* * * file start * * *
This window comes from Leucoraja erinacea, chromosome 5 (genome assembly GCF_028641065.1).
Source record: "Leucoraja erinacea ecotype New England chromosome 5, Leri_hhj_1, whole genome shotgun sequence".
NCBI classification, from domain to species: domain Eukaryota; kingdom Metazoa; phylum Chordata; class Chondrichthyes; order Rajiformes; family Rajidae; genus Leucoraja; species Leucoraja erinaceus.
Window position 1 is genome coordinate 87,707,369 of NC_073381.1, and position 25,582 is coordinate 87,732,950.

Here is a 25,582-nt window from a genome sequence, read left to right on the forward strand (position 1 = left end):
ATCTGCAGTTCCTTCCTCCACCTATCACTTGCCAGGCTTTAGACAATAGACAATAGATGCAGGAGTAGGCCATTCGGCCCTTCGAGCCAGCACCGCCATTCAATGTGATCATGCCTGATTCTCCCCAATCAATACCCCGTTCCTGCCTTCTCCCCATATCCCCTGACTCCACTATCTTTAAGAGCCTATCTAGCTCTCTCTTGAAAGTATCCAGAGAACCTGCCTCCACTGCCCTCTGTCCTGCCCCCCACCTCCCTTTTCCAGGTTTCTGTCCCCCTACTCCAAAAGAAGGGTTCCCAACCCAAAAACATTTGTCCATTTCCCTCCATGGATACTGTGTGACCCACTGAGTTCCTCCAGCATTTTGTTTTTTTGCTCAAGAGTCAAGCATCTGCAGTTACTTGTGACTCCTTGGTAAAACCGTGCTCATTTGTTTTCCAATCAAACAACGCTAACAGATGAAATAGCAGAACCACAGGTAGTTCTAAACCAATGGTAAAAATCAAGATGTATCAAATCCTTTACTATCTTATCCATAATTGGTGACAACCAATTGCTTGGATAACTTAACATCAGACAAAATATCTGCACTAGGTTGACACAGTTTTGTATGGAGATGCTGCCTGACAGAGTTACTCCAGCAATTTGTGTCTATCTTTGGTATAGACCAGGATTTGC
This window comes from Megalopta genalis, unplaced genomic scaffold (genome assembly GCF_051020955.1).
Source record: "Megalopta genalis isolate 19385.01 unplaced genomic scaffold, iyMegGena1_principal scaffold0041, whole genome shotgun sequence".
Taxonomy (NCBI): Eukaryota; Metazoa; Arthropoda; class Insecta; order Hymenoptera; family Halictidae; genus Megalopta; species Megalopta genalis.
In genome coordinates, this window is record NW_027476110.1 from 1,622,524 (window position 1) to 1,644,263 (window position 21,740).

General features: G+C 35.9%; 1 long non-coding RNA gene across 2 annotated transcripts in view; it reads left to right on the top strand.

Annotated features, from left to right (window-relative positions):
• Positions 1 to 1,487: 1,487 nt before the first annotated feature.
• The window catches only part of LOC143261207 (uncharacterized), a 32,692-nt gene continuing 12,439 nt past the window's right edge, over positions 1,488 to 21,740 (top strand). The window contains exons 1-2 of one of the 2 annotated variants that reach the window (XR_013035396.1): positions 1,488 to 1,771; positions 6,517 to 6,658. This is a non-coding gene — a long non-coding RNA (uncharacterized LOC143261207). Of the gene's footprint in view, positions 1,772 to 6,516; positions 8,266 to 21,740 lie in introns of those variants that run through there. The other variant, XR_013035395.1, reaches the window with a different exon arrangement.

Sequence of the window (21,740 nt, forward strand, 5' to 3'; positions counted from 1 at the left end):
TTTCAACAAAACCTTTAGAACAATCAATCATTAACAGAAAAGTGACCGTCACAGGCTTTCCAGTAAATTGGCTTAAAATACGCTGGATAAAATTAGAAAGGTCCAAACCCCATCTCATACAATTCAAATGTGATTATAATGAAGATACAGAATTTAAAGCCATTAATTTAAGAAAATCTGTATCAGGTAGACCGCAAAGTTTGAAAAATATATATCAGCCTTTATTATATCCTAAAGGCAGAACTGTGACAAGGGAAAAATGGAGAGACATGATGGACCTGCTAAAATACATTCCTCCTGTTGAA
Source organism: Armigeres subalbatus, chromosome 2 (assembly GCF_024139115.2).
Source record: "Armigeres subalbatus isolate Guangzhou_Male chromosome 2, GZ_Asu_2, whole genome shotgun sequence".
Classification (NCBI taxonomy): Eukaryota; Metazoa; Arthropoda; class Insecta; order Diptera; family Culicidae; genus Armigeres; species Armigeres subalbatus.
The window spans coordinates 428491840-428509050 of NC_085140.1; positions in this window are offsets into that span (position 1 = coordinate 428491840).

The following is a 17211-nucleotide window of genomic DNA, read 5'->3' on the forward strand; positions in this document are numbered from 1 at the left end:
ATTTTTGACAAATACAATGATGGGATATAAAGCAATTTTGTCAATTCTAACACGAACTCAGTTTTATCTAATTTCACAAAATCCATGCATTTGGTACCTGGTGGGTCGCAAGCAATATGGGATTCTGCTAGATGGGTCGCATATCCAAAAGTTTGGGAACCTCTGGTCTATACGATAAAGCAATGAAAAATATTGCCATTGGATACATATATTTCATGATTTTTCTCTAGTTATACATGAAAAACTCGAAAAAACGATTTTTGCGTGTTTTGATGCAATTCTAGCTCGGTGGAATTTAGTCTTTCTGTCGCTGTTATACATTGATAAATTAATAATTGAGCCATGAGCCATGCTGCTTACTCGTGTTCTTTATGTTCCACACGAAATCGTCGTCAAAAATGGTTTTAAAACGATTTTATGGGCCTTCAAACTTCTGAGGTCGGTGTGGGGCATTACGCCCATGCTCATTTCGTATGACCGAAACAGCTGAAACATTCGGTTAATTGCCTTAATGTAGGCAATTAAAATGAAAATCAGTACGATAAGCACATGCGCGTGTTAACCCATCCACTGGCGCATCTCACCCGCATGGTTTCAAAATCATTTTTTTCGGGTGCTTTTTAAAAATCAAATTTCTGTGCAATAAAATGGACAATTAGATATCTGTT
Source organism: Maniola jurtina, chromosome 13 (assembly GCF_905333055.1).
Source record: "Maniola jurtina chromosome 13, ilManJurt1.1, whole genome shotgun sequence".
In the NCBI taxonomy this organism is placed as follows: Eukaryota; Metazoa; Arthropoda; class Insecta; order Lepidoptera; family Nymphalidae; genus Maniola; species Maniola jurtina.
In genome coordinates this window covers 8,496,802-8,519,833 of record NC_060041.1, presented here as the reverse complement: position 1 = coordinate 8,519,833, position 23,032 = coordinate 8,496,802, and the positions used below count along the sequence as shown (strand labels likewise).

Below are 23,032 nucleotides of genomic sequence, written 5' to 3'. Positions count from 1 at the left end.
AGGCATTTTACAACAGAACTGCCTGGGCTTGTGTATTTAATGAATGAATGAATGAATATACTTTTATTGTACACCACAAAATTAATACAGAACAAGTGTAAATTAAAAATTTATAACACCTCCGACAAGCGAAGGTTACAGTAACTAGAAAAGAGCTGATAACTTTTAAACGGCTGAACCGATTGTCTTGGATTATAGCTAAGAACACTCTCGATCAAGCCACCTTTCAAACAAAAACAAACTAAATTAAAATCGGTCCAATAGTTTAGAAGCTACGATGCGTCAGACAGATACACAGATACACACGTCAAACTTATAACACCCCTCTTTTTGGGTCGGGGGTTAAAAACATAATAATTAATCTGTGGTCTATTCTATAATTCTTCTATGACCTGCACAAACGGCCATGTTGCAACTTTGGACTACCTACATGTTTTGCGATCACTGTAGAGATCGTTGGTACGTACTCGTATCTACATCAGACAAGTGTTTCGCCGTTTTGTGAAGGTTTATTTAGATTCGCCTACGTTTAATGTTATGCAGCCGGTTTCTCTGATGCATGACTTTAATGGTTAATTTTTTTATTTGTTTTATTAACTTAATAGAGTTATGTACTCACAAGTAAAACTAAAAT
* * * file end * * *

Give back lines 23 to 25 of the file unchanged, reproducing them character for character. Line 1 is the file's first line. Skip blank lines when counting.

Source organism: Maniola jurtina, chromosome 13 (assembly GCF_905333055.1).
Source record: "Maniola jurtina chromosome 13, ilManJurt1.1, whole genome shotgun sequence".
In the NCBI taxonomy this organism is placed as follows: Eukaryota; Metazoa; Arthropoda; class Insecta; order Lepidoptera; family Nymphalidae; genus Maniola; species Maniola jurtina.